Table of Contents
Towards social self-regulation of hydrological systems
Leonardo conference November 2012, oral presentation
Department of Forestry and Environmental Science, Institute of Hydrology, Albert Ludwigs University of Freiburg, Fahnenbergplatz, Freiburg, 79117 in Baden-Wuerttemberg, Germany
Participation is one of the key elements of common pool natural resources management and is a prerequisite for integrated water resources management. A review of various possible means of stakeholder involvement in integrated water resources management reveals that monitoring is not among the most prominent areas of participation. This is a surprising negligence for a number of reasons: Monitoring provides sensors for the system’s state. Hydrological systems are often very heterogeneous regarding the spatial and temporal distribution of water resources and require a dense monitoring. In mountain areas and in areas with a high variability of small scale land-use patterns as well as in densely populated and urban areas common monitoring approaches do not provide sufficiently fine-grained information. Is it obvious that the spatial network density and of the temporal resolution also depends on the variability of the observed state parameters: Tropical regions and drylands having highly variable hydrological processes in space and in time require another distribution and stance of monitoring than humid and mid-latitude areas. However, often, this is not the case: Humid and mid-latitude regions are often well equipped and densely monitored, drylands and tropical regions often have sparse networks.
The activity of monitoring hydrological system state is economically expensive and time consuming. Today, developing countries are often struggling to maintain and run monitoring networks developed in the 1960ies and 1970ies during the International Hydrological Decade at a desired optimal density as required by recommendations of WMO (2002). Monitoring networks often also fall short of the recommended density and required set of meteorological, hydrological and ecological parameters. At the same time, dimensions of natural systems to be monitored increase. Instead of ‘just’ monitoring rainfall, stream gauges and groundwater levels, integrated and complex information is required such as biodiversity, state of ecosystem services, water and resources quality and sustainability indices. It is difficult to translate classic monitoring data to such complex indicators. Models are needed to translate 19th-century-type monitoring data to such aggregated indicators: The price for such a transformation is error propagation.
Still, it is often quite simple for local residents (farmers, water users) to directly evalute these integrated indicators on the ground: Is drinking water of sufficient quality, does it smell or taste bad, are there water-related diseases in the community? How is the state of grazing land, are there signs of agricultural drought? Did erosion occur, was there surface runoff with localized erosion? How is the turbidity of rivers and springs? In some cases local residents observe ecosystem parameters that we rarely pay attention to: Which type of fauna (e.g. birds) can be observed, do they indicate scarcity of surface water resources (this is a parameter Bushmen communities were used to observe to find and identify the proximity to water pools in the Kalahari). When do plants grow or bloom, how is their state? This talk addresses methods and possibilities to collect, aggregate and process these informations in a social-hydrological monitoring network.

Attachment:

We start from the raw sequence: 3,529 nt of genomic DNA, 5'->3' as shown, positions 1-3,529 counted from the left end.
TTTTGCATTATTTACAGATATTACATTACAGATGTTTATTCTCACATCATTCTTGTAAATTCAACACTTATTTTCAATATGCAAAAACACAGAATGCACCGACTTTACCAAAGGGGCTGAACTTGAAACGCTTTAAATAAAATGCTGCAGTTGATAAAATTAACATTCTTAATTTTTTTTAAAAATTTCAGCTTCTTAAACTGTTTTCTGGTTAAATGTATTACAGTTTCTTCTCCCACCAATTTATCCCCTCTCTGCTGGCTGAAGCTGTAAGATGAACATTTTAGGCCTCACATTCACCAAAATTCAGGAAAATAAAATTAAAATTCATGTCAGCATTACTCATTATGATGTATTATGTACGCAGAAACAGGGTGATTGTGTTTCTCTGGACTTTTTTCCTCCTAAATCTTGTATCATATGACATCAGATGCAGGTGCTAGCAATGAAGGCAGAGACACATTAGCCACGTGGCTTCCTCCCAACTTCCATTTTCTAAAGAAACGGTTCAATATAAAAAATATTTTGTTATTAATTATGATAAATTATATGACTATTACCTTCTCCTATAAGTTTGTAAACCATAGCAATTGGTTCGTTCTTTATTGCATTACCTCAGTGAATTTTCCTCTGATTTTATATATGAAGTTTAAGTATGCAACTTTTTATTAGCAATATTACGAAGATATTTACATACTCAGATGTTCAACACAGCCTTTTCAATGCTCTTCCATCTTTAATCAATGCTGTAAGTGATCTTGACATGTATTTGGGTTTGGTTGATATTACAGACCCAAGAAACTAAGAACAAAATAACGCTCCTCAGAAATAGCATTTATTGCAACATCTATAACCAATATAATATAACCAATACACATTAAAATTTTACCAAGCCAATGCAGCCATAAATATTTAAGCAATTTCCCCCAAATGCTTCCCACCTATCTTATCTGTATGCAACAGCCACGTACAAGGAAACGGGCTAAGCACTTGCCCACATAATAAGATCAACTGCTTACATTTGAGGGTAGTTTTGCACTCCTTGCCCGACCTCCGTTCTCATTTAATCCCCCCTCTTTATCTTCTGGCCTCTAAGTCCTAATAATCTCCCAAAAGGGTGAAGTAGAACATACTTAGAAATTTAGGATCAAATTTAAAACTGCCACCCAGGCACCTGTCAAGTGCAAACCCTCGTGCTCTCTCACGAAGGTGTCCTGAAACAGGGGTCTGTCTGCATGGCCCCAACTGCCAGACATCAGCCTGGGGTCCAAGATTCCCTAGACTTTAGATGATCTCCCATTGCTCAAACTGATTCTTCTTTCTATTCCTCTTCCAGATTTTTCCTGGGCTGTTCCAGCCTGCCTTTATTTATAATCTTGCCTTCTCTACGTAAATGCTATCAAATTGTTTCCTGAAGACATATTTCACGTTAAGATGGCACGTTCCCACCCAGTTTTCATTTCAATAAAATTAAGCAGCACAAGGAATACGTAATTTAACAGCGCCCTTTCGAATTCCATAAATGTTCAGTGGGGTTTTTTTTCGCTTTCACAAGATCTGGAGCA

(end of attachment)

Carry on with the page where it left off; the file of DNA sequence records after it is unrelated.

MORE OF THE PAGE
Information technology provides networks through which communication at second and minute intervals is possible among social groups. This technology is available in many developing countries in Africa and Asia also in rural areas at affordable costs. Data on the functioning of monitoring services during civil wars and crises in Burundi and Rwanda showed that community based monitoring networks were by far more robust and reliable than high-technology systems (dataloggers, monitoring stations). A network of local residents reading and writing down water levels and being linked by several sentinels provided most of the data even during years of civil wars in Central and Eastern Africa. This was the only active source of information on the distribution of water resources.
Therefore, in a project for a National Master Plan for Water Resources of Rwanda, a resident-based monitoring strategy is being developed. The working group on Social Hydrology at the IHF has launched training of locals that monitor hydrological system state and report to a processing unit by sending information through a ShMS (a Short hydrological Messaging Service). The regular monitoring system provides central processing of data and re-distributes results back to all monitors and to regional and national agencies and stakeholders.
Methods to evolve this approach towards self-regulating systems are being investigated. The role of the social hydrologist is to simulate and recommend on behavioural rules using resident-based monitoring data. During preliminary studies, patterns of behaviour have been observed, analysed and translated to agent behaviour. Agent behaviour has then been simulated and modeled figuring observed rainfall distribution, runoff in tributaries, and modelled recharge and storage in aquifers based on physical process models. This approach requires a more complex physical simulation. The current approach is based on simultaneous monitoring of actions, behaviour and observed environmental data by independent monitor groups (social and hydrological). The identification of best practice as a set of rules relies on correlation analysis and multiple regression joining resident actions and environmental impact. Results indicate that resident-based monitoring can lead to improved and inherent sustainability and higher resilience.